It is a grim fact that their health will deteriorate sooner and faster than healthy people.
With this new reality, your friend is likely freaking the f**k out. There is no cure on the horizon. “Remission” maybe, but this is just a fancy word for a pause in symptoms. A dormant disease is still something that needs monitoring. And, much like a volcano, it can erupt without warning.
Now that we’ve set the stage here are some tools to keep on hand. Everyone’s needs will be different, but it’s likely that several of these ideas will guide you in helping your friend:
1) Learn how to say Ankylosing Spondylitis. Better yet, learn how to spell it. More importantly, learn the elevator pitch. Repeat after me: “AS is an incurable inflammatory disease that can cause ongoing pain as intense as childbirth. In severe cases it can fuse my friend’s spine into a rigid column of fragile bone.”
2) Get a tattoo to raise awareness. Just kidding. Sort of…
3) Ask your friend how AS affects them mentally, physically, and socially; but be clear that they don’t have to tell you unless they’re ready and make sure they can trust you won’t judge them. The most important part is that you listen and validate what they share. It’s their story, let them tell it.
4) Continue inviting them to participate in social activities but understand plans may need to be more fluid. Keep doing the same social activities you have always done, if physically able, but be open to altering the activity, having a backup plan, rescheduling, or even cancelling. Remember, it’s not your friend who is deciding they don’t want to hang out anymore, it’s their body that often makes the decisions now. Navigating how you make plans is something for you to work through together.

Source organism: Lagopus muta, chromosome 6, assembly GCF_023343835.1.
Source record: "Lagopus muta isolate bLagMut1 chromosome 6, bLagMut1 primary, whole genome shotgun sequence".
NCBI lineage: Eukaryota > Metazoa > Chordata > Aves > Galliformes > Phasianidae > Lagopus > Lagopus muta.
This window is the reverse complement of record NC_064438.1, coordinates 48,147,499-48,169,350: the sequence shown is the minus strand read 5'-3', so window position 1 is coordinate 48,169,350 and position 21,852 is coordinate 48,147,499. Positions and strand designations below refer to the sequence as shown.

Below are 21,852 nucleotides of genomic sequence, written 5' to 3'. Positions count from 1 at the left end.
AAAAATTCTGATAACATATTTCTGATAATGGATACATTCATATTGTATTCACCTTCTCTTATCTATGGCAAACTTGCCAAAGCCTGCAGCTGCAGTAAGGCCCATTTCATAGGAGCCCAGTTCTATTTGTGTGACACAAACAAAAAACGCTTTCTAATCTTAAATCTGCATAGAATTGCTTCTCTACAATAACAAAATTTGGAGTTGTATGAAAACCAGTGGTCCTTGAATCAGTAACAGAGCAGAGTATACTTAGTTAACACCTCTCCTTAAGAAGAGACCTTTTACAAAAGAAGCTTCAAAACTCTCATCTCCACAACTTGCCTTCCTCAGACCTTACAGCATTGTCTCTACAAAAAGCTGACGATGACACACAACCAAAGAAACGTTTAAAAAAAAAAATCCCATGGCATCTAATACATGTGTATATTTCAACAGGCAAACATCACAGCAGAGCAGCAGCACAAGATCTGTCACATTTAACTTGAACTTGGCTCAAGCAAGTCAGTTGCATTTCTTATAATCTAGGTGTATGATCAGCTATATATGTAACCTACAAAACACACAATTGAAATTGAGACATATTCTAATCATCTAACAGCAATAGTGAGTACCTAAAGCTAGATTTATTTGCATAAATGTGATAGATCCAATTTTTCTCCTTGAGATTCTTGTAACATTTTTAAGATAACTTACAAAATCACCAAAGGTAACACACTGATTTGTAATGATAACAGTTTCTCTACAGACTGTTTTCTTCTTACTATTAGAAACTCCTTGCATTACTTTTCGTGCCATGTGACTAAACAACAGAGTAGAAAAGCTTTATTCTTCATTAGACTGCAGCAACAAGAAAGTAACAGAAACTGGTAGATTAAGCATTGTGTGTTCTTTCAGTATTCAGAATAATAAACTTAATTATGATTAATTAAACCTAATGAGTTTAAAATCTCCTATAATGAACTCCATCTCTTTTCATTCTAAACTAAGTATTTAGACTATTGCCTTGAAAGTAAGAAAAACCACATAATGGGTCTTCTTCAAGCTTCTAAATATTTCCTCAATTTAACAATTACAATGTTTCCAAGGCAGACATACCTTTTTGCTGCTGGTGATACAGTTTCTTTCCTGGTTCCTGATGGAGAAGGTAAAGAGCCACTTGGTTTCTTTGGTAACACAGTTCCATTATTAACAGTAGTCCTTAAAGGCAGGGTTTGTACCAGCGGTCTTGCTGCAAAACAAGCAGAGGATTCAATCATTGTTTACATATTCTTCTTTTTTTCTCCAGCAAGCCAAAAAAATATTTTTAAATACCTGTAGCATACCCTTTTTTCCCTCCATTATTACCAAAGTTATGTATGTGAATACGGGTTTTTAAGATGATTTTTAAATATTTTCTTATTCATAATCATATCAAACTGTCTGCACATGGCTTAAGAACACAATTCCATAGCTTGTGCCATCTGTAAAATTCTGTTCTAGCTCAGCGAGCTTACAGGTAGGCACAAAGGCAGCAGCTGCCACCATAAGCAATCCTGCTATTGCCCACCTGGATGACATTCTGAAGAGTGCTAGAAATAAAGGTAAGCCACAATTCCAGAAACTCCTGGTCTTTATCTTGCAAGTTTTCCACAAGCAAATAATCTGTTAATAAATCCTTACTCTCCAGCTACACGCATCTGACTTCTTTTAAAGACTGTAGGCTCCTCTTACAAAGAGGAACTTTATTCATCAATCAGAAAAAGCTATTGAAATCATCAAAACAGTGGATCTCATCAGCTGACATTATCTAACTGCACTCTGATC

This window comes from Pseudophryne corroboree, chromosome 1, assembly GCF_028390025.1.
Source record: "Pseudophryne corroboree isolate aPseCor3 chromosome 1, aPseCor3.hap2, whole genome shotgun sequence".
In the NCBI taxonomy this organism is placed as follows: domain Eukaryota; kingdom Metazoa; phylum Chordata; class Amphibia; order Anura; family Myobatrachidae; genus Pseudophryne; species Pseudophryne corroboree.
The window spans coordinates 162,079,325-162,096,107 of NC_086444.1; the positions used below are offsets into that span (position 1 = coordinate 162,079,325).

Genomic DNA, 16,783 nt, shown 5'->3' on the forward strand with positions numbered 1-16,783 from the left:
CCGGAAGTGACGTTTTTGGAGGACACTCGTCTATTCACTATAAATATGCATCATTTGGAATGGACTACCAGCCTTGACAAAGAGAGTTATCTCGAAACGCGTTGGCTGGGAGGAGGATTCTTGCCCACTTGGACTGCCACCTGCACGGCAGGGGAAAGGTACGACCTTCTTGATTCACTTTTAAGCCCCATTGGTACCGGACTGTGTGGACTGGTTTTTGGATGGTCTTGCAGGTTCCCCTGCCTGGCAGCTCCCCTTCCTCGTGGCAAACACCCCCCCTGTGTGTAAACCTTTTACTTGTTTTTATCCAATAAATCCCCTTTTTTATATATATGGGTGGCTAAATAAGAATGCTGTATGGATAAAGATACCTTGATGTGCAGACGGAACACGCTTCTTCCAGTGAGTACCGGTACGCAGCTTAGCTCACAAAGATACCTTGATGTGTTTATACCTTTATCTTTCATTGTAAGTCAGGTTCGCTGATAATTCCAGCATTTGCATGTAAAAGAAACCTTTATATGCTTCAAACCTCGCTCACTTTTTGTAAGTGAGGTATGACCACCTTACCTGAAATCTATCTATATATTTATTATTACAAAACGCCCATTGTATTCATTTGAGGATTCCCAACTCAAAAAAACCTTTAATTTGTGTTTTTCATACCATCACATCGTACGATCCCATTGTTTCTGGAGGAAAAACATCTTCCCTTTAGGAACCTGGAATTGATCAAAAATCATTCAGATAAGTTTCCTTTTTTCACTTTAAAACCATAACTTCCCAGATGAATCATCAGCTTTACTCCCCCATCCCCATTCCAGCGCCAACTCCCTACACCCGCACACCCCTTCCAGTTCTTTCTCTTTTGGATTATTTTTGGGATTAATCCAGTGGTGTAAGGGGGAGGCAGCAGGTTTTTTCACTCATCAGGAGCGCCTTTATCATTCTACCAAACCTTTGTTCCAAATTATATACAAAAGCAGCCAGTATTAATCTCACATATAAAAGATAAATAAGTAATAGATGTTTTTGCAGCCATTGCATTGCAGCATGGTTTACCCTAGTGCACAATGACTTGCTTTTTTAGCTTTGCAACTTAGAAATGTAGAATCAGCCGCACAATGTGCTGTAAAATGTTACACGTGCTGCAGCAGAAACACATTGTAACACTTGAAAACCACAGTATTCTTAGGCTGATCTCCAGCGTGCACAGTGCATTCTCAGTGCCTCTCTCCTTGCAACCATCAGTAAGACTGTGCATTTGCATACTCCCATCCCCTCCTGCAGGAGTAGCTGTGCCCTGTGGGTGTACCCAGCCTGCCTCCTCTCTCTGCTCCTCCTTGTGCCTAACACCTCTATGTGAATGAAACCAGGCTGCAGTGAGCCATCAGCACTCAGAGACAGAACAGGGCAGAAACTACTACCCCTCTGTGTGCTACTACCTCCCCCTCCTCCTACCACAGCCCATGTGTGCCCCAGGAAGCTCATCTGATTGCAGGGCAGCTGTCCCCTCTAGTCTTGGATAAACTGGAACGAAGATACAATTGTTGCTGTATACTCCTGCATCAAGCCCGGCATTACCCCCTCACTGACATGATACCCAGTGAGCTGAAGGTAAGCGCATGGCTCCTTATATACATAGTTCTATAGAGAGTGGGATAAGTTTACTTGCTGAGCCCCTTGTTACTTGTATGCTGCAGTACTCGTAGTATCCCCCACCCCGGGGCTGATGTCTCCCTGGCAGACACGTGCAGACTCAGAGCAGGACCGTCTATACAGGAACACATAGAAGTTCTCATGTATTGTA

5) Offer tangible support. Visit them at home and just be present. Keep them company while they make medical phone calls or pharmacy runs. Bring food over (real meals and sweets). Clean their dishes (or apartment!!). Drive them to buy groceries. Offer to go to the doctor with them. Babysit. Shop online for fancy canes together. Take their dog for a walk. Clean the litter box. Take them out to dinner. Send a care package. Rub their shoulders.
6) Do NOT offer medical advice. Period. Unless you are a doctor who is treating them for AS, or they ask you specifically for medical advice, do NOT – I repeat – do NOT suggest yoga, sex, urine, poop pills, cannabis, wheatgrass shots, anti-inflammatories, massage, chiropractic care, mindfulness, saunas, sleeping pills, or anything else. Don’t try to cure your friend. They need you to be a friend, not their doctor. Sick people try harder than you could imagine to be well, and often just want a break from being reminded about all the treatments they’ve already considered, tried, or can’t afford.
7) Pay attention to how you react to your friend’s good days and bad days. If your friend says they’re having a good day it’s probably ok to say, “Yay! You look great!”
If they’re having a really bad day, though, it can be invalidating to say, “But you look great!” In this situation it might be more appropriate to say something like, “It’s good to see you, I’m sorry today is bad,” or, “That sucks that you’re having a rough day. Do you want to talk about it or change the subject?” You may even have a friend who would appreciate, “Wow, you look like crap today!”